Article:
Grain transport, storage and export issues
By Treena Hein
The global grain trade is changing, and everyone in the industry – including farmers – has to be ready.
The global grain trade is changing, and everyone in the industry – including farmers – has to be ready. “The marketplace will only become more complicated, and to take advantage of all market opportunities, we need the right infrastructure in place,” says Barry Senft, chief executive officer of the Grain Farmers of Ontario. “We need the flexibility and capacity to be able to move quickly when an order comes in.”
| On-farm storage units are increasingly popular, particularly as crop yields and commodity prices have increased.
Two of the major factors about to further complicate the grain trade are deregulation of wheat sales and Canada’s free trade agreement (FTA) with the European Union, both expected to take effect in 2012. Once the Canadian Wheat Board loses control of cash grain buying, more high-quality milling-grade Canadian wheat is expected to flow into the US. The European Union’s FTA will likely increase export demand for many types of grain.
To prepare for these and other changes, brokers such as Parrish & Heimbecker are increasing grain storage and handling capacity at ports. “Our belief is that commodities will move globally through the most cost-effective and energy-efficient mode,” says P&H spokesperson Steve Kell. “And in order to create access to the broader world market, the Ontario grain industry needs to be constantly improving transportation infrastructure.”
As the first phase of an expansion at the Port of Hamilton, P&H has constructed a new grain terminal that became operational in August 2011. It features two separated sections totalling 2.2 million bushels of storage. “The Hamilton location was selected due to its capacity to interchange between highway, railroad and marine transportation modes,” Kell notes. “The facility is designed to support high-speed loading and unloading of trucks and vessels.”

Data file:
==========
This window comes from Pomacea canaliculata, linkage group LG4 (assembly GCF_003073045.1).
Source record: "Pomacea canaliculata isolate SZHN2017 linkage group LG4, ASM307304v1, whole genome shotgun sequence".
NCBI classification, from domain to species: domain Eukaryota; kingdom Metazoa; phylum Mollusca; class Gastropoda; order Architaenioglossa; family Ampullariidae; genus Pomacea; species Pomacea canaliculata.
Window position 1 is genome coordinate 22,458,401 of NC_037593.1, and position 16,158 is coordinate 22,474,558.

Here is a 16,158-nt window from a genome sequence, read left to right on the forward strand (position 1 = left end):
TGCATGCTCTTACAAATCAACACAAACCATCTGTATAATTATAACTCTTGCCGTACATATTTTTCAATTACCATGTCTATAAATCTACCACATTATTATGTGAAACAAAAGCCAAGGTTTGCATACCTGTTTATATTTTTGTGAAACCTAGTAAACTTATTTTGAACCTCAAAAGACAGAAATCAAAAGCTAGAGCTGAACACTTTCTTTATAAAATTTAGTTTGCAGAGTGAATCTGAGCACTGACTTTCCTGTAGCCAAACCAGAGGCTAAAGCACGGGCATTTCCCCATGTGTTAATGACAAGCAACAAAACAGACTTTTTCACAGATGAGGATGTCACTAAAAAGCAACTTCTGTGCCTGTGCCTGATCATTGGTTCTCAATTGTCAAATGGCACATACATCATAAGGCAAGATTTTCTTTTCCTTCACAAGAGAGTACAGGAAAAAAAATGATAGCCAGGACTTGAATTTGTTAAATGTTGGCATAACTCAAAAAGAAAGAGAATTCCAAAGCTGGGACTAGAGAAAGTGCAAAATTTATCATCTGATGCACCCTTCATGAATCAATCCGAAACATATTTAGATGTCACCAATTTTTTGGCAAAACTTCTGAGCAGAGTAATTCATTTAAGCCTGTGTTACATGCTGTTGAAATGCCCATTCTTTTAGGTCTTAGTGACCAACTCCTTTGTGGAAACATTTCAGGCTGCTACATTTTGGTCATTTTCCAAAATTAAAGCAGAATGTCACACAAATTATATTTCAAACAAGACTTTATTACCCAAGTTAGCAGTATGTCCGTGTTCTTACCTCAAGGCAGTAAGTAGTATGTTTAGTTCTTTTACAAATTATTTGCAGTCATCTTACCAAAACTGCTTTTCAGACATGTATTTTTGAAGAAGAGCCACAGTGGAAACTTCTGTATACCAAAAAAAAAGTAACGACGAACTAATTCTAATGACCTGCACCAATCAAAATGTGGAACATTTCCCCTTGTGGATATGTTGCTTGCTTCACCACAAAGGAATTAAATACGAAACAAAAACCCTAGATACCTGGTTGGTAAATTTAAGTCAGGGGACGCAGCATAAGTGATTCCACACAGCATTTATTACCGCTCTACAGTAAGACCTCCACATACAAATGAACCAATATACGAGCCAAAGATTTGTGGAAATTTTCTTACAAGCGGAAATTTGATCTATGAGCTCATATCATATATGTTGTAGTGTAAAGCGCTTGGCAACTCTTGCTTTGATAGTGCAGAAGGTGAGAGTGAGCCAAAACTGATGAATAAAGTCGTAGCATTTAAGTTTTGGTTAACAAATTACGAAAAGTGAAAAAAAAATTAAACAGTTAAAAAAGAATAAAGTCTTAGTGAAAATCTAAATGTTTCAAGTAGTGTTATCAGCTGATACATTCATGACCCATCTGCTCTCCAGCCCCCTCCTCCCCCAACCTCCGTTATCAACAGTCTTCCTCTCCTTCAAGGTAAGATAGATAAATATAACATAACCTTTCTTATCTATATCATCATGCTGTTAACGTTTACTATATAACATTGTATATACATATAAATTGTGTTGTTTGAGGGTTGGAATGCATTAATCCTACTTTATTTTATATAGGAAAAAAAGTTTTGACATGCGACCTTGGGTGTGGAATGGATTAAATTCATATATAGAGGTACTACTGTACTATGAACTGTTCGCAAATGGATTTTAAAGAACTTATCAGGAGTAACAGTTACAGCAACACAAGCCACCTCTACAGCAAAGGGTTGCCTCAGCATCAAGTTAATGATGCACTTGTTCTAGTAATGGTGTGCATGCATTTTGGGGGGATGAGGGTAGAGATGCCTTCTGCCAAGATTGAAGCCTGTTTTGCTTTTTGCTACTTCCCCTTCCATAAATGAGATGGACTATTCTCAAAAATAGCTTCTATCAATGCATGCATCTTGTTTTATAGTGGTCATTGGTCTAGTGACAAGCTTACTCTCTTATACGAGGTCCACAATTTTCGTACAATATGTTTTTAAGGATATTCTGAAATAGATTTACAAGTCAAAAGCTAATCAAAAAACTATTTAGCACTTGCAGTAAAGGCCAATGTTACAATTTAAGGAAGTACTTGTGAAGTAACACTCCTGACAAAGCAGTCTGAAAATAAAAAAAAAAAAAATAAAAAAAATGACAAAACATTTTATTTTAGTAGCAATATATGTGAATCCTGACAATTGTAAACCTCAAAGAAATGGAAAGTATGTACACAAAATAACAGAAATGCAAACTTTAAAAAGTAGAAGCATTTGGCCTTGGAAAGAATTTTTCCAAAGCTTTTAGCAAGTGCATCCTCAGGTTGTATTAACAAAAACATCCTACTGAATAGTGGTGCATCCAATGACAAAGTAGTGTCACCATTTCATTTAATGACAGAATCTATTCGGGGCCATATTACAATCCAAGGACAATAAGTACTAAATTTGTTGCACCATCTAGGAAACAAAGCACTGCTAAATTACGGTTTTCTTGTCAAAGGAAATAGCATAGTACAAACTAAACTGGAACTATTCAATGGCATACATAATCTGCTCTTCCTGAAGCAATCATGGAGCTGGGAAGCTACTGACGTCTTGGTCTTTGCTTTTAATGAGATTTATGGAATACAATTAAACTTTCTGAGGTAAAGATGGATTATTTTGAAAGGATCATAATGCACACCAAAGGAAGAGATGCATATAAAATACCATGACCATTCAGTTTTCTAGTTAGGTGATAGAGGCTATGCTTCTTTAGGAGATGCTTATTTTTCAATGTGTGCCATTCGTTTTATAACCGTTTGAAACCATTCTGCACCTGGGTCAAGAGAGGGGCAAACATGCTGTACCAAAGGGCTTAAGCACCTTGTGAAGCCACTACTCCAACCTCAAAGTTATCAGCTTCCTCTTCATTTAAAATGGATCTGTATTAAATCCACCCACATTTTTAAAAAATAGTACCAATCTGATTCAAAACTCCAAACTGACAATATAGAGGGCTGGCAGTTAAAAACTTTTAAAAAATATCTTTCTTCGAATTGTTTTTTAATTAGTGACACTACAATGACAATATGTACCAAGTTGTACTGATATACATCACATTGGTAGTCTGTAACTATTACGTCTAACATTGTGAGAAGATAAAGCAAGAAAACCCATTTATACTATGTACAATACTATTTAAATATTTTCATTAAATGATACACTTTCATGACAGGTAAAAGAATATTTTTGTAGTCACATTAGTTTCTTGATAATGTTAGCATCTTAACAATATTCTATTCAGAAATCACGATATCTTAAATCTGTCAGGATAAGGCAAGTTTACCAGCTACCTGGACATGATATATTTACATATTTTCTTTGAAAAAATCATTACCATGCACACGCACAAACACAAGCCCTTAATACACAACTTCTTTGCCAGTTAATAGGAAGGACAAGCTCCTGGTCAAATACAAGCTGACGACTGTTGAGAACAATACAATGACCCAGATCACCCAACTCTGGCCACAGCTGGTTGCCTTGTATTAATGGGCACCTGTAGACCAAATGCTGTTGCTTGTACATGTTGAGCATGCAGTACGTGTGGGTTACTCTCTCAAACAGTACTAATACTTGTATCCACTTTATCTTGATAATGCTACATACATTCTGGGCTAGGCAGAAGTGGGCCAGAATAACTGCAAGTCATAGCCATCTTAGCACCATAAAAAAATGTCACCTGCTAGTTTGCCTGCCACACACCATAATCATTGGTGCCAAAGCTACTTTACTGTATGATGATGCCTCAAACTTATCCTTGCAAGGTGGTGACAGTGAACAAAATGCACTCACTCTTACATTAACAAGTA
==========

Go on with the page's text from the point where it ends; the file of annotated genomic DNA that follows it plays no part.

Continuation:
|According to OMAFRA’s Helmut Spieser, growers need to look beyond the initial construction of their on-farm storage units, to keep future needs and enhancements in mind.
In addition to the changes at Hamilton’s port, P&H also has made significant improvements to the Owen Sound grain elevator in order to boost efficiency and enable that facility to handle a broader range of grain products. Kell notes that the less segregation capacity there is at terminal facilities, the more critical traffic management becomes. “Too little ability to segregate makes it difficult to execute business and too much capacity is wasteful,” he observes. “The challenge is for each terminal operator to find their own level of comfort with their market and its requirements.”
Richardson International Limited also has recently increased both its storage and truck-handling capacity at its Hamilton terminal. Further expansions on its vessel-loading system are also underway, says merchandising manager Gino Becerra. “The time frame for export out of Ontario is limited to the months the seaway is open,” he says. “And it is concentrated between October and December each year, so we need to be very efficient in handling an ever-growing harvest within a short period of time.”
Grain storage capacity at ports, Kell says, only needs to meet operational requirements for the loading and unloading of vessels. “With the increase in storage, drying and conditioning capacity at the farm level, the core function of port terminals is to provide fast and efficient transitioning of the grain from one mode of transportation to another,” he says. The Association of Canadian Port Authorities and Transport Canada are funding a joint study to assess the infrastructure needs of Canada’s 17 ports for handling all types of cargo during the next 15 years.
On-farm grain storage – the right way